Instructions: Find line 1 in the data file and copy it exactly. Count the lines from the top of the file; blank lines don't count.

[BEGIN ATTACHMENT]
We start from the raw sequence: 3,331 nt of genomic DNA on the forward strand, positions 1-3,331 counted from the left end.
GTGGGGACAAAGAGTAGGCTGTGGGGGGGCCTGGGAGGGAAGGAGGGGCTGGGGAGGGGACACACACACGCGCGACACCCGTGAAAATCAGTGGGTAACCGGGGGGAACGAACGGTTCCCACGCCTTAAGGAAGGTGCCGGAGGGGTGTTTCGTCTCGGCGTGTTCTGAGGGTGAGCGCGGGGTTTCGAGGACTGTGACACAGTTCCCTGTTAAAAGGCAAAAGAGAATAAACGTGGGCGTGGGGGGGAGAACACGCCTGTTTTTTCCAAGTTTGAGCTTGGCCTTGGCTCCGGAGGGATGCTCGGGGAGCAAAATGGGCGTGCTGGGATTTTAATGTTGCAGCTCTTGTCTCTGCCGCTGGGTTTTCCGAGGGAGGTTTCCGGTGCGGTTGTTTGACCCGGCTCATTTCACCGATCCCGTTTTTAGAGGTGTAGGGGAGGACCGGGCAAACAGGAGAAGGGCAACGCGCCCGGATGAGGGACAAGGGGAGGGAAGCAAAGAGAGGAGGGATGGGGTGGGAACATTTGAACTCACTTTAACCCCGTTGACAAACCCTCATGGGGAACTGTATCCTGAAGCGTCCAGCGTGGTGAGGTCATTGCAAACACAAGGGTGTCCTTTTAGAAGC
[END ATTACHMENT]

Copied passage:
We start from the raw sequence: 3,331 nt of genomic DNA on the forward strand, positions 1-3,331 counted from the left end.